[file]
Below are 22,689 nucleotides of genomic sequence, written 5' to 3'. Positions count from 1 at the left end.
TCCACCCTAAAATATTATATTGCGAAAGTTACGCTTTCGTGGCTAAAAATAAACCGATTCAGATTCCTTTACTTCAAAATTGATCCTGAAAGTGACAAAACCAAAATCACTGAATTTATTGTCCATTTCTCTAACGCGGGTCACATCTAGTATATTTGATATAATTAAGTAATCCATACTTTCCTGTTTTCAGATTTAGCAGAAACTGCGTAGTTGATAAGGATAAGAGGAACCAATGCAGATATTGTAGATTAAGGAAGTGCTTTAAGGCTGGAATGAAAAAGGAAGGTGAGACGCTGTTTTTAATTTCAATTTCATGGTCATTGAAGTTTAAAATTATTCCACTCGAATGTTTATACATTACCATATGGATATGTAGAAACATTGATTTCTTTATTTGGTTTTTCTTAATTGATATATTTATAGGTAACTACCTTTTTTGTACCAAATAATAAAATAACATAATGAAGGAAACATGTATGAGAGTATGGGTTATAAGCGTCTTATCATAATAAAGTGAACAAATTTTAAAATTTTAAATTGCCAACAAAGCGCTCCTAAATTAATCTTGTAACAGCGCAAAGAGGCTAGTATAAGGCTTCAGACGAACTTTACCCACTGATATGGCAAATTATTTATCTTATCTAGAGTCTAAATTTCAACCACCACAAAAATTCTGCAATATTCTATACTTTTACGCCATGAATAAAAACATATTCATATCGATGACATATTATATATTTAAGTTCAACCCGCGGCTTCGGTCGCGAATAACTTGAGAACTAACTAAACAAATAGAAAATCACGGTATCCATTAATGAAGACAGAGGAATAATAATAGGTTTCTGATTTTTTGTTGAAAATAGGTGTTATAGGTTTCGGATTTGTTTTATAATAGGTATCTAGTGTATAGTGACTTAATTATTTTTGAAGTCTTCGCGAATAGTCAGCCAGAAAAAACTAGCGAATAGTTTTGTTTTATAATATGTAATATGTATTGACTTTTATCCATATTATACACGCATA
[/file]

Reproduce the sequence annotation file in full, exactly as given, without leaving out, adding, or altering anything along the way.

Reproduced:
Below are 22,689 nucleotides of genomic sequence, written 5' to 3'. Positions count from 1 at the left end.
TCCACCCTAAAATATTATATTGCGAAAGTTACGCTTTCGTGGCTAAAAATAAACCGATTCAGATTCCTTTACTTCAAAATTGATCCTGAAAGTGACAAAACCAAAATCACTGAATTTATTGTCCATTTCTCTAACGCGGGTCACATCTAGTATATTTGATATAATTAAGTAATCCATACTTTCCTGTTTTCAGATTTAGCAGAAACTGCGTAGTTGATAAGGATAAGAGGAACCAATGCAGATATTGTAGATTAAGGAAGTGCTTTAAGGCTGGAATGAAAAAGGAAGGTGAGACGCTGTTTTTAATTTCAATTTCATGGTCATTGAAGTTTAAAATTATTCCACTCGAATGTTTATACATTACCATATGGATATGTAGAAACATTGATTTCTTTATTTGGTTTTTCTTAATTGATATATTTATAGGTAACTACCTTTTTTGTACCAAATAATAAAATAACATAATGAAGGAAACATGTATGAGAGTATGGGTTATAAGCGTCTTATCATAATAAAGTGAACAAATTTTAAAATTTTAAATTGCCAACAAAGCGCTCCTAAATTAATCTTGTAACAGCGCAAAGAGGCTAGTATAAGGCTTCAGACGAACTTTACCCACTGATATGGCAAATTATTTATCTTATCTAGAGTCTAAATTTCAACCACCACAAAAATTCTGCAATATTCTATACTTTTACGCCATGAATAAAAACATATTCATATCGATGACATATTATATATTTAAGTTCAACCCGCGGCTTCGGTCGCGAATAACTTGAGAACTAACTAAACAAATAGAAAATCACGGTATCCATTAATGAAGACAGAGGAATAATAATAGGTTTCTGATTTTTTGTTGAAAATAGGTGTTATAGGTTTCGGATTTGTTTTATAATAGGTATCTAGTGTATAGTGACTTAATTATTTTTGAAGTCTTCGCGAATAGTCAGCCAGAAAAAACTAGCGAATAGTTTTGTTTTATAATATGTAATATGTATTGACTTTTATCCATATTATACACGCATA